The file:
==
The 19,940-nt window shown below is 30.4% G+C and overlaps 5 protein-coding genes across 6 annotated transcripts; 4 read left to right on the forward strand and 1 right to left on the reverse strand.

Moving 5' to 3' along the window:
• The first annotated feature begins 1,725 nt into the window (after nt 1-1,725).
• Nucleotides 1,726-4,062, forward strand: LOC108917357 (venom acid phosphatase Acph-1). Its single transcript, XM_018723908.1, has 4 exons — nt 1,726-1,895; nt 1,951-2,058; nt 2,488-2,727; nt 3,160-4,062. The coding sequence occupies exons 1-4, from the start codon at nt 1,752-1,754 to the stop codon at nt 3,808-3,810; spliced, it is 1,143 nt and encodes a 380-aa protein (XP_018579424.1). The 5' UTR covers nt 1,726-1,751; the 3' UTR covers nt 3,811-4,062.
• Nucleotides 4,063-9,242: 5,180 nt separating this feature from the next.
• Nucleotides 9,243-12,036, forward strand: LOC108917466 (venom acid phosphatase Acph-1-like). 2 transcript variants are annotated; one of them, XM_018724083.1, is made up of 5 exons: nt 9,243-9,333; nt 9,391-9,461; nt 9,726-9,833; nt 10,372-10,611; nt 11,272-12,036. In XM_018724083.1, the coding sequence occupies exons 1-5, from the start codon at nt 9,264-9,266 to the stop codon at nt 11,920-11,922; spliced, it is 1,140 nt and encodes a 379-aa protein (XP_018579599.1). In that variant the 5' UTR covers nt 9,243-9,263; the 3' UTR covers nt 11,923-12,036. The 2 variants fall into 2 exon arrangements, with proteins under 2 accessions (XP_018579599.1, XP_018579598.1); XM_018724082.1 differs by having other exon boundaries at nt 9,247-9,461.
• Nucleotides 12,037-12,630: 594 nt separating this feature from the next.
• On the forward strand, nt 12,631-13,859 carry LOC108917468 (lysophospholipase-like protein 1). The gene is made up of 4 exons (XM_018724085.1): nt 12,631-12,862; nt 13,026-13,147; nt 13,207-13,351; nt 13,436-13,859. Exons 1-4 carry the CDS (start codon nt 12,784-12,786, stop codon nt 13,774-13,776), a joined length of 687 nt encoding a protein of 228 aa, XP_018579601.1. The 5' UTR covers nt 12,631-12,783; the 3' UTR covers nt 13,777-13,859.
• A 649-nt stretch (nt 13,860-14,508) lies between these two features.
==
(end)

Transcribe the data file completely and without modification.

The 19,940-nt window shown below is 30.4% G+C and overlaps 5 protein-coding genes across 6 annotated transcripts; 4 read left to right on the forward strand and 1 right to left on the reverse strand.

Moving 5' to 3' along the window:
• The first annotated feature begins 1,725 nt into the window (after nt 1-1,725).
• Nucleotides 1,726-4,062, forward strand: LOC108917357 (venom acid phosphatase Acph-1). Its single transcript, XM_018723908.1, has 4 exons — nt 1,726-1,895; nt 1,951-2,058; nt 2,488-2,727; nt 3,160-4,062. The coding sequence occupies exons 1-4, from the start codon at nt 1,752-1,754 to the stop codon at nt 3,808-3,810; spliced, it is 1,143 nt and encodes a 380-aa protein (XP_018579424.1). The 5' UTR covers nt 1,726-1,751; the 3' UTR covers nt 3,811-4,062.
• Nucleotides 4,063-9,242: 5,180 nt separating this feature from the next.
• Nucleotides 9,243-12,036, forward strand: LOC108917466 (venom acid phosphatase Acph-1-like). 2 transcript variants are annotated; one of them, XM_018724083.1, is made up of 5 exons: nt 9,243-9,333; nt 9,391-9,461; nt 9,726-9,833; nt 10,372-10,611; nt 11,272-12,036. In XM_018724083.1, the coding sequence occupies exons 1-5, from the start codon at nt 9,264-9,266 to the stop codon at nt 11,920-11,922; spliced, it is 1,140 nt and encodes a 379-aa protein (XP_018579599.1). In that variant the 5' UTR covers nt 9,243-9,263; the 3' UTR covers nt 11,923-12,036. The 2 variants fall into 2 exon arrangements, with proteins under 2 accessions (XP_018579599.1, XP_018579598.1); XM_018724082.1 differs by having other exon boundaries at nt 9,247-9,461.
• Nucleotides 12,037-12,630: 594 nt separating this feature from the next.
• On the forward strand, nt 12,631-13,859 carry LOC108917468 (lysophospholipase-like protein 1). The gene is made up of 4 exons (XM_018724085.1): nt 12,631-12,862; nt 13,026-13,147; nt 13,207-13,351; nt 13,436-13,859. Exons 1-4 carry the CDS (start codon nt 12,784-12,786, stop codon nt 13,774-13,776), a joined length of 687 nt encoding a protein of 228 aa, XP_018579601.1. The 5' UTR covers nt 12,631-12,783; the 3' UTR covers nt 13,777-13,859.
• A 649-nt stretch (nt 13,860-14,508) lies between these two features.